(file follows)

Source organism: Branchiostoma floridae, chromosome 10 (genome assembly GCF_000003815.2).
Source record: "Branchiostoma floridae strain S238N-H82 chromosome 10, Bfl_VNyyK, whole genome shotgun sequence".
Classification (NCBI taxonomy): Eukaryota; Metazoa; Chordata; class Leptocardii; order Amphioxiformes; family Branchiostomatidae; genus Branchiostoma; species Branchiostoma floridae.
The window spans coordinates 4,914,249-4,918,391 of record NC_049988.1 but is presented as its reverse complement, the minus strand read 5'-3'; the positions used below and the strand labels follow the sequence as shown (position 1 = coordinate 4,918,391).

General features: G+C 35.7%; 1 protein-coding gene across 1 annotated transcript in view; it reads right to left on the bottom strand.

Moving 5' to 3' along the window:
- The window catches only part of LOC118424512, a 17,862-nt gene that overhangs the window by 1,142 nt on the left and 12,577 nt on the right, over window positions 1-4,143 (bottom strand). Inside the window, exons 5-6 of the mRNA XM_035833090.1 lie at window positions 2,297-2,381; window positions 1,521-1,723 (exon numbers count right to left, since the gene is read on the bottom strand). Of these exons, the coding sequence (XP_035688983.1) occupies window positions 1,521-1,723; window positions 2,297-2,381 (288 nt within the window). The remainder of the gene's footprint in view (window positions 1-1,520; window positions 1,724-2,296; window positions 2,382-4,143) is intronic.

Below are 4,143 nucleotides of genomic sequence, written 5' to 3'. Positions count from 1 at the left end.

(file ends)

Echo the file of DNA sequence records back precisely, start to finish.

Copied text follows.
Source organism: Branchiostoma floridae, chromosome 10 (genome assembly GCF_000003815.2).
Source record: "Branchiostoma floridae strain S238N-H82 chromosome 10, Bfl_VNyyK, whole genome shotgun sequence".
Classification (NCBI taxonomy): Eukaryota; Metazoa; Chordata; class Leptocardii; order Amphioxiformes; family Branchiostomatidae; genus Branchiostoma; species Branchiostoma floridae.
The window spans coordinates 4,914,249-4,918,391 of record NC_049988.1 but is presented as its reverse complement, the minus strand read 5'-3'; the positions used below and the strand labels follow the sequence as shown (position 1 = coordinate 4,918,391).

General features: G+C 35.7%; 1 protein-coding gene across 1 annotated transcript in view; it reads right to left on the bottom strand.

Moving 5' to 3' along the window:
- The window catches only part of LOC118424512, a 17,862-nt gene that overhangs the window by 1,142 nt on the left and 12,577 nt on the right, over window positions 1-4,143 (bottom strand). Inside the window, exons 5-6 of the mRNA XM_035833090.1 lie at window positions 2,297-2,381; window positions 1,521-1,723 (exon numbers count right to left, since the gene is read on the bottom strand). Of these exons, the coding sequence (XP_035688983.1) occupies window positions 1,521-1,723; window positions 2,297-2,381 (288 nt within the window). The remainder of the gene's footprint in view (window positions 1-1,520; window positions 1,724-2,296; window positions 2,382-4,143) is intronic.

Below are 4,143 nucleotides of genomic sequence, written 5' to 3'. Positions count from 1 at the left end.